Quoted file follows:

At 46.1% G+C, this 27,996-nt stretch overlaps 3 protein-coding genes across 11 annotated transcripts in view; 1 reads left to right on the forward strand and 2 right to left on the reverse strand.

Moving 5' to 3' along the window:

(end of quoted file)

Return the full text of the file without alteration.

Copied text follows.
At 46.1% G+C, this 27,996-nt stretch overlaps 3 protein-coding genes across 11 annotated transcripts in view; 1 reads left to right on the forward strand and 2 right to left on the reverse strand.

Moving 5' to 3' along the window: